If I were a black student at Georgetown law, I can see being nervous about having one of these professors — especially Professor Sellers — grading my work. However, like so many other situations, the question becomes: who is to blame for this situation? Is it really the professors? Or is it, as I suggested above, a result of racial preferences in admissions, such that the administration ought to be pointing the finger at itself? One question that might help answer this would be to look at the racial breakdown of grades in classes taught by black professors. Is something like the same pattern evident? If so, does that mean the professors are racist? If not, should we leap to the conclusion that the black professors are favoring their own?
In terms of whom to blame, take the analogous situation of a young black man having a hard time getting a cab in New York City on a Saturday night. If I were that young black man, and I were a law-abiding citizen, I’d be angry. But again: who is to blame? It is purely the racism of the cab drivers? What about the fact that black cab drivers also avoid young black men? The Washington Post ran a story about this issue way back in 1981, but the principles discussed in that old article still apply:
From city council member John Wilson to anonymous package-laden Southeast shoppers, black taxi customers are still troubled by poor service and ill treatment from an industry owned and operated largely by blacks.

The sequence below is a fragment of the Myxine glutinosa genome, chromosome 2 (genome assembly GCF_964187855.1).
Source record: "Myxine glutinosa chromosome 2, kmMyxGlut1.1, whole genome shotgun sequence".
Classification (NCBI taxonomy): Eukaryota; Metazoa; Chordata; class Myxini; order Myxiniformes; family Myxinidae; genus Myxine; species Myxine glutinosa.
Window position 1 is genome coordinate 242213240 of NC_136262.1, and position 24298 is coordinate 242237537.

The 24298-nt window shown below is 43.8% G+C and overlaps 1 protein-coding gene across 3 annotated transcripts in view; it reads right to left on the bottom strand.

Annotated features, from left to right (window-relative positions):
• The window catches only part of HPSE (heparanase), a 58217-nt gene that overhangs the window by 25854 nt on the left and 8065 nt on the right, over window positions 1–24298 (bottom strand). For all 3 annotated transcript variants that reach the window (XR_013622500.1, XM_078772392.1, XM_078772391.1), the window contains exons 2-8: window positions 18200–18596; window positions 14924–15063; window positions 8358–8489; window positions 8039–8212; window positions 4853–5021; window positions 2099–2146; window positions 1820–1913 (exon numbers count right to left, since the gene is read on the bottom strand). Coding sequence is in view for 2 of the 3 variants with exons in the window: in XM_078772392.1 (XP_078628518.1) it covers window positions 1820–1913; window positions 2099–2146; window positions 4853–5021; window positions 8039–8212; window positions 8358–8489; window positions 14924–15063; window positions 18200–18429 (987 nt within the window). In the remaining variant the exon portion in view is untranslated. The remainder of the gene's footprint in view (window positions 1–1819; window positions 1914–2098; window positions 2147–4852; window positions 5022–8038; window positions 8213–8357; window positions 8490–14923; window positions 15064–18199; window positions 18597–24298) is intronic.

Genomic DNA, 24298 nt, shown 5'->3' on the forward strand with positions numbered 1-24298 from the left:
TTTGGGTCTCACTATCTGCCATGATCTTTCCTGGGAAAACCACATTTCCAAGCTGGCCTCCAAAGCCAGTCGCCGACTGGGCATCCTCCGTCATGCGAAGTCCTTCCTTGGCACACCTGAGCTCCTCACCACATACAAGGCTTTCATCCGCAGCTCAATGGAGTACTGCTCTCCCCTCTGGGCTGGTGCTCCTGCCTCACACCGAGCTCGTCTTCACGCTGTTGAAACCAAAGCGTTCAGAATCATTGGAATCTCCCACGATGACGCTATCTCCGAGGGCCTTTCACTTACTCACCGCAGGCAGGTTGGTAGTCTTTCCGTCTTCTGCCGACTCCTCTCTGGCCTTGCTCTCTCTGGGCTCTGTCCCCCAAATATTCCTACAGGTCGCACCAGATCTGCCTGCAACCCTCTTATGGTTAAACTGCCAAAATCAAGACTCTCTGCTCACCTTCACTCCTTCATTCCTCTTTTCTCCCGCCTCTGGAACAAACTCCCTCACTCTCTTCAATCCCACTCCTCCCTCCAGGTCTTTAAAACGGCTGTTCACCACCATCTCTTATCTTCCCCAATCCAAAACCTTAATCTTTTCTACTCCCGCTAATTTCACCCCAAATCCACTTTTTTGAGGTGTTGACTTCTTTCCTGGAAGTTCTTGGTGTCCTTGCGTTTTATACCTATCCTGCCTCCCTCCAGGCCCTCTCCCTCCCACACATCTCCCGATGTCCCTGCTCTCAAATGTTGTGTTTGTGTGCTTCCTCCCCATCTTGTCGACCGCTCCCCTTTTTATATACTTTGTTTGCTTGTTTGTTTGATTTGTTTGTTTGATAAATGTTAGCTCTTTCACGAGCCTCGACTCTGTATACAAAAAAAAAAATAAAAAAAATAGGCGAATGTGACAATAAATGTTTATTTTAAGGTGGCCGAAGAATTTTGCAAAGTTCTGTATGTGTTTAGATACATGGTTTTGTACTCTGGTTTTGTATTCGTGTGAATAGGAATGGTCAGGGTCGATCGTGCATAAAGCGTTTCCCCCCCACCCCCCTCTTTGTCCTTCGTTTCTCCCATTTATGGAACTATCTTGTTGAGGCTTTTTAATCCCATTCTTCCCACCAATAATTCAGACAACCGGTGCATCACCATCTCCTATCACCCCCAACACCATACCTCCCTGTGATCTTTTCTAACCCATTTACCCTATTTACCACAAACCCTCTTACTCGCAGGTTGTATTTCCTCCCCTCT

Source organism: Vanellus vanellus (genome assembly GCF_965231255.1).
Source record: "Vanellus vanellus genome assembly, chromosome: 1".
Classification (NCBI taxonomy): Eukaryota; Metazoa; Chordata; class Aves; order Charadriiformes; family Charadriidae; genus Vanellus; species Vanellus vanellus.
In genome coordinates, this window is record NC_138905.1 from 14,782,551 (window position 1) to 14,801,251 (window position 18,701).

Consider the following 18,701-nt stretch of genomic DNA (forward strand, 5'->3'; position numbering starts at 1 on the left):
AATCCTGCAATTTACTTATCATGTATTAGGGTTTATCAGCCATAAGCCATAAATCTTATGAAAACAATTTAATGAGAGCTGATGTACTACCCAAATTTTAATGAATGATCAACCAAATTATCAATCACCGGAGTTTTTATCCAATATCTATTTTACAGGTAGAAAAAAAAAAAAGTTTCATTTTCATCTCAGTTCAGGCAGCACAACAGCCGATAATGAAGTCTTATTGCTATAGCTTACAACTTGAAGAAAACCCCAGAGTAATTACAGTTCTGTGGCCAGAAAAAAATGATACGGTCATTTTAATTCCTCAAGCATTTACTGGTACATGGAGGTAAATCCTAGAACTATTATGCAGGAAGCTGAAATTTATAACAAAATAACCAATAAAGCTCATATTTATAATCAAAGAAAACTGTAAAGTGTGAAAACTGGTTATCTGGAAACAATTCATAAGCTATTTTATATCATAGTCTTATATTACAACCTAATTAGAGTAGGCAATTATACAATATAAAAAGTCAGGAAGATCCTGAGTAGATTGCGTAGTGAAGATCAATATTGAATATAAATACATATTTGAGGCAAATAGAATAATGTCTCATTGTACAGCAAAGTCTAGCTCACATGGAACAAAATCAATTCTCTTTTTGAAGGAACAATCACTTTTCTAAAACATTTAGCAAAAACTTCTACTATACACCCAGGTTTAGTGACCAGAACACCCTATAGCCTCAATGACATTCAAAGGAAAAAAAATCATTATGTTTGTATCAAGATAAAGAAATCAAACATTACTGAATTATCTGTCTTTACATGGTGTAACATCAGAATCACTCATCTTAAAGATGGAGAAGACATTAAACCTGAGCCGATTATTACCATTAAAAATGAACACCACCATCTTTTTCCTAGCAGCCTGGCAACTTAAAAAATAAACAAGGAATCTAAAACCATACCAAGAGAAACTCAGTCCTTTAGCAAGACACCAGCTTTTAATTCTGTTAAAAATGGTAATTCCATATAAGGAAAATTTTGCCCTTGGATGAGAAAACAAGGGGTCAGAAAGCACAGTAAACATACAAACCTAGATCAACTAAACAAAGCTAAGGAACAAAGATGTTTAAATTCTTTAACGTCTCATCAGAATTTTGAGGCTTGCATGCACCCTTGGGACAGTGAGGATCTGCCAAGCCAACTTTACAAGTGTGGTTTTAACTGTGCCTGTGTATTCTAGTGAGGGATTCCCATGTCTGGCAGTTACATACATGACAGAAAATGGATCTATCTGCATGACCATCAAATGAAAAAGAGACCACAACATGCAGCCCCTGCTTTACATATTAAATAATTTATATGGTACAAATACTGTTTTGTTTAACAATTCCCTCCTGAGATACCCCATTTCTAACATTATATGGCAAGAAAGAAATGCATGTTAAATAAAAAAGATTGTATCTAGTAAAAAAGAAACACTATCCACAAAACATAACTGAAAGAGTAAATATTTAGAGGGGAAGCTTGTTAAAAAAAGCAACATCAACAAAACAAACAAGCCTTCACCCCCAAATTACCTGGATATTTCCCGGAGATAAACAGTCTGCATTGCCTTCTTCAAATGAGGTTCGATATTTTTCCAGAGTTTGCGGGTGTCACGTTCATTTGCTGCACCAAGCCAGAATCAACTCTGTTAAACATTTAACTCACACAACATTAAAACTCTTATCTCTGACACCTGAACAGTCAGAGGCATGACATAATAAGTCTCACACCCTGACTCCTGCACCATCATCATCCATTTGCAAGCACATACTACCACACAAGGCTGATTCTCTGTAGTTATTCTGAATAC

. . . .
"I've been hacking 25 years," said Zack Williams, driver of his own black-and-white cab with his name emblazoned on the door, "and if you show me 10 drivers who've been robbed, I'll show you five who've been robbed by black people. During the day, I'll take a young black man to Benning Road, but if it's at night, I'll say, 'No, sir, I'm sorry,' or maybe I'll take him somewhere else. If he says he'll report me, I say go ahead, let him."
(Go ahead and click on the link to read the whole story if you like, but be forewarned: it contains the N-word and they spell it out — an offense that gets reporters fired these days.) If it’s true that young black men are committing a lot of robberies in taxicabs, and that drivers of all races (including black drivers) avoid them as a result, is the racism of the cabbies to blame . . . or could the lion’s share of the blame lie with the robbers?
Ultimately, we continue to paint ourselves into a corner where we are not allowed to discuss these issues honestly. Even to bring them up in private (or thinking you are in private) runs the risk of derailing your whole career, in an instant.
Is this how we want to run society?